Last week, this AICPA Conference speech from SEC Deputy Chief Accountant Julie Erhardt was posted (the Conference was held a few weeks ago); it does a nice job summarizing the comments received on the SEC’s concept release regarding the use of IFRS by US issuers. In addition, these AICPA speeches from Associate Chief Accountants were posted:
– Joel Levine’s speech on XBRL
– Steven Jacob’s speech on MD&A; and 404 internal control implementation issues
– Stephanie Hunsaker’s speech on consents and experts; consolidation method to the equity method for an investment; and MD&A disclosures in the current credit environment
– Todd Hardiman’s speech on large errors and materiality
“I spent Monday through Wednesday attending the largest conference devoted to current events affecting financial reporting, featuring plenty of the SEC’s staff – the ones who interact with the auditors examining the year end financials. And I’m wondering: when did the SEC become afraid of its own shadow? There seemed to be an overwhelming aura surrounding the SEC presenters, a kind of self-consciousness that they be careful to not “write GAAP” in the delivery of their speeches to the audience.
When this conference first began thirty-five years ago, the intent was to bring the SEC’s thinkers and doers in front of a large audience of auditors, to discuss the problems they’d seen in filings with the audience. The intent was not to “speechify GAAP” – but to get the message out as to the problems they’d seen and describe how they handled it. The goal: to identify troublesome practice issues and tamp them down before they became pervasive by presenting them to the auditors who could do something about it. That’s a worthwhile service to everyone involved in the financial reporting chain, from preparers down to users and the auditors in between.
That’s not writing GAAP – that’s being an effective regulator. (And don’t forget that writing GAAP is something that the SEC is empowered to do.) Preventing problems through effective communication has always been at the heart of this conference. And this effective communication worked quite well long before the advent of Blackberries and the internet – accounting firms responsible for keeping their SEC knowledge current seemed to get the message quite well by the state-of-the-art information distribution means, like overnight delivery and fax machines.
Now that there’s virtually instant transmission of data, including the publication of all the speeches on the SEC’s website at no charge to readers, critics are complaining about the dissemination of the comments in the speeches as being unfair. Absurd.
The comments of the SEC commentators were full of reminders of current GAAP, but missed the pithiness of years past when they described fact patterns that showed how a standard was misinterpreted or misapplied, and how they expected it to be remedied if encountered in practice by members of the audience. Instead, many of the commentators offered comprehensive reminders of where trouble might occur in the application of new accounting standards, rather than reporting on the known snafus they’d seen. Instead of warning registrants and auditors about problems they’d seen, it’slike they’re wish-listing problems they hope don’t happen. While there’s value in that approach, there might be a lot more value in what they’d done in the past. Shouldn’t regulators act like regulators, instead of acting like their walking on eggshells?”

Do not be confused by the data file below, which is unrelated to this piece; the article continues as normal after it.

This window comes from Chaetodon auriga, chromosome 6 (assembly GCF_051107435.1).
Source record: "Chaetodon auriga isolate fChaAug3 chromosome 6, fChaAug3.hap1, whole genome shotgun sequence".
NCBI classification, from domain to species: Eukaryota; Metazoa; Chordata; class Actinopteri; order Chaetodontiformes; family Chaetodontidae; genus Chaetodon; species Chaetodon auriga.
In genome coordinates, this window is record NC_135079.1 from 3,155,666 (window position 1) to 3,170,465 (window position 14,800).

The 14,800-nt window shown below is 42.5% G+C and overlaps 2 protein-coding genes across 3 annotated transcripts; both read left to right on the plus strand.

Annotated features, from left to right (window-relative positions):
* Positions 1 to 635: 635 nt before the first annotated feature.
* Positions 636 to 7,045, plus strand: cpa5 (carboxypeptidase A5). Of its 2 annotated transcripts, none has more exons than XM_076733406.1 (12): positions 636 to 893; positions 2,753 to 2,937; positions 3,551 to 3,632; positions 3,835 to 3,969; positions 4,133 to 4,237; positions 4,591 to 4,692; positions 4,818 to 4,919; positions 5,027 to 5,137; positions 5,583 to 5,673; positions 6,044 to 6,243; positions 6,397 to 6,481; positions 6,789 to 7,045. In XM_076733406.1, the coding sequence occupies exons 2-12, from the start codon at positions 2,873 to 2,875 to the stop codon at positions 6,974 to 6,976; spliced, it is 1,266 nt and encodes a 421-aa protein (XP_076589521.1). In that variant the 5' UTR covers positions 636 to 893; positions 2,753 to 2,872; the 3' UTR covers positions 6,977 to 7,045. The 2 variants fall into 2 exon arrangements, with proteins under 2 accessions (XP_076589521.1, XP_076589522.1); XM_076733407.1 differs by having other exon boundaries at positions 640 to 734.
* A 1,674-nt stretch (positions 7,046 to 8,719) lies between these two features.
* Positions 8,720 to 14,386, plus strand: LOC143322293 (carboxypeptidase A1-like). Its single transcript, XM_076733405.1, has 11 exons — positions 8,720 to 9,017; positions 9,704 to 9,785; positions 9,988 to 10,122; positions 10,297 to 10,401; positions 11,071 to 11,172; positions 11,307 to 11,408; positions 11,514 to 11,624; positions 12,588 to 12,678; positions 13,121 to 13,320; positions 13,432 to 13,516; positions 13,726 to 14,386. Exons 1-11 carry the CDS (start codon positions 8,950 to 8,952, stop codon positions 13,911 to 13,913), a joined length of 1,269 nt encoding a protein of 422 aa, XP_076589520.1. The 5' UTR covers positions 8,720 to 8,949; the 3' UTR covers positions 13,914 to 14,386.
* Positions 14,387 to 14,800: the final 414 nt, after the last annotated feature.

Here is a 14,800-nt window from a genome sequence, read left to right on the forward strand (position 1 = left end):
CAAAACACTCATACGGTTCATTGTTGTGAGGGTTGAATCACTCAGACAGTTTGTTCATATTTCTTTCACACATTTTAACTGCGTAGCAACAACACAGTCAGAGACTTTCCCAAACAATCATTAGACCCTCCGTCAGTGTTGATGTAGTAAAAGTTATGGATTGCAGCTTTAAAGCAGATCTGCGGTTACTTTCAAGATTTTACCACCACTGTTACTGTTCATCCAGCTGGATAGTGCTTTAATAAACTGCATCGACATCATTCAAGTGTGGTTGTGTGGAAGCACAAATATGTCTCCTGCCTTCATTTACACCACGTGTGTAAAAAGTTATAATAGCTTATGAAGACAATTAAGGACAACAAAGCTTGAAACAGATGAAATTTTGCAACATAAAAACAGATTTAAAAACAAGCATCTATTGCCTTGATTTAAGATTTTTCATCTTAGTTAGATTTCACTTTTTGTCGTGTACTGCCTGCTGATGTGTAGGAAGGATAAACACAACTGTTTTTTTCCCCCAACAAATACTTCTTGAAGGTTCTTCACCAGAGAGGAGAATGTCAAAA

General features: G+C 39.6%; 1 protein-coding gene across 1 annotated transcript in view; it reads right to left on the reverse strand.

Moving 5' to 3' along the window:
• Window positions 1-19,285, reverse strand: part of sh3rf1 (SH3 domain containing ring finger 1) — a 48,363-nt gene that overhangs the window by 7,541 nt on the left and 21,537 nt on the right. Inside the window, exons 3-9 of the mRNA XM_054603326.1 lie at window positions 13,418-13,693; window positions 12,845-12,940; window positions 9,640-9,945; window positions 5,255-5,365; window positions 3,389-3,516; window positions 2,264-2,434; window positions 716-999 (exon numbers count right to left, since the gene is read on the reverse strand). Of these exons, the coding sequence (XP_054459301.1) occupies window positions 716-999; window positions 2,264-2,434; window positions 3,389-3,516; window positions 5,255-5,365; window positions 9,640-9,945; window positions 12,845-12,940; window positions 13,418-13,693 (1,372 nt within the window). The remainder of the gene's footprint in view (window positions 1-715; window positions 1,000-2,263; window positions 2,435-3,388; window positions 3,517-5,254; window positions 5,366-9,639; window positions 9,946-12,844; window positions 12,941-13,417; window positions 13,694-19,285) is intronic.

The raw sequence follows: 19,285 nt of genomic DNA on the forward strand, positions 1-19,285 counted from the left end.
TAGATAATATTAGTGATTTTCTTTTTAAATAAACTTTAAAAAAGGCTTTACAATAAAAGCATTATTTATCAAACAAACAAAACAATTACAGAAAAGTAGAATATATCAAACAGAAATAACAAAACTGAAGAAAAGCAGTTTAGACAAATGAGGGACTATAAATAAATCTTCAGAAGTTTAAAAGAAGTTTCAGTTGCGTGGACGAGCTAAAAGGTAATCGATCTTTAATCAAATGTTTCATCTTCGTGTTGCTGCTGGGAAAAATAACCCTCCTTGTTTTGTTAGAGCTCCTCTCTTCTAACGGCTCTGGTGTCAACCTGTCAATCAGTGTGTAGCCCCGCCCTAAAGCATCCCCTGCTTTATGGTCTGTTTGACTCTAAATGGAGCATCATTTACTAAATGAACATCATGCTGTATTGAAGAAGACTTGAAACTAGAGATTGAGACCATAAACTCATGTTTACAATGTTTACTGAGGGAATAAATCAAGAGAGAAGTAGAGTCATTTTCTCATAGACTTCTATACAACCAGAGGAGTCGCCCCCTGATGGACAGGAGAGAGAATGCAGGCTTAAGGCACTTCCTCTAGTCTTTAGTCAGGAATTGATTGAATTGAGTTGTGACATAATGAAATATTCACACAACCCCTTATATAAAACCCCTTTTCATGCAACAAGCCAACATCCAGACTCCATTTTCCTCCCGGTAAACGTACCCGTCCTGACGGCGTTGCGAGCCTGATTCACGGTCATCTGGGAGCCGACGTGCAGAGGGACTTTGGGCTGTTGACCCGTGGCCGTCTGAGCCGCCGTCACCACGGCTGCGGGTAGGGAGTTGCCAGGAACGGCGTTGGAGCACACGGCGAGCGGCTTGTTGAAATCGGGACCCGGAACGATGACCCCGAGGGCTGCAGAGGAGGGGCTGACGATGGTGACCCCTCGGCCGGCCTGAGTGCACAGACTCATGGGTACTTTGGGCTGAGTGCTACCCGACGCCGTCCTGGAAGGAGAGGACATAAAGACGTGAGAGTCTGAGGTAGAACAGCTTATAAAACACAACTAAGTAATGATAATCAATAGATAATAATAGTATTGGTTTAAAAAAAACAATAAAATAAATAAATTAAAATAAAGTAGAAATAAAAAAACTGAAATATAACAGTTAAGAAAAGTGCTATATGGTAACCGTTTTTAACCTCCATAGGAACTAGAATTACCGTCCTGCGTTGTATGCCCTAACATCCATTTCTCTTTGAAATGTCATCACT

SEC Delays Direct Registration Deadline Until March 31st
Recently, I blogged about some quirks in the new direct registration program. In this adopting release issued last week – which approves the Exchanges’ rule changes on an accelerated basis – the SEC extended the deadline for listed securities to be eligible for inclusion in the direct registration framework from January 1st to March 31st.
The SEC’s release states “. . . .there has been some confusion regarding the steps the listed companies need to complete to become compliant with these requirements. As a result, certain listed companies are still in the process of completing the necessary steps, which could include modifying their by-laws or having their boards take other actions, to become DRS eligible. In addition, in some cases, even though a listed company has completed all actions required to be taken by the company to become compliant, the company’s transfer agent is still completing the process necessary for the transfer agent to facilitate the company’s DRS eligibility.
In order to assure that listed companies have adequate opportunity to comply with the listing standards that require listed securities to be eligible for inclusion in a direct registration program, each of the Exchanges is proposing to extend the effective date for its DRS eligibility requirement until March 31, 2008.”
Section 16 Year-End Compliance Checklist
On Section16.net, Alan Dye has posted his annual “year-end checklist” for Section 16 compliance purposes (including a Word version of the checklist, which is accessible via a link on right corner of this page).
Don’t forget to catch Alan in this annual webcast: “Alan Dye: Keeping Yourself Out of the Section 16 ‘Hot Water’” on January 28th. As all memberships are on a calendar-year basis, you will need to renew before then to listen to the webcast.
– Broc Romanek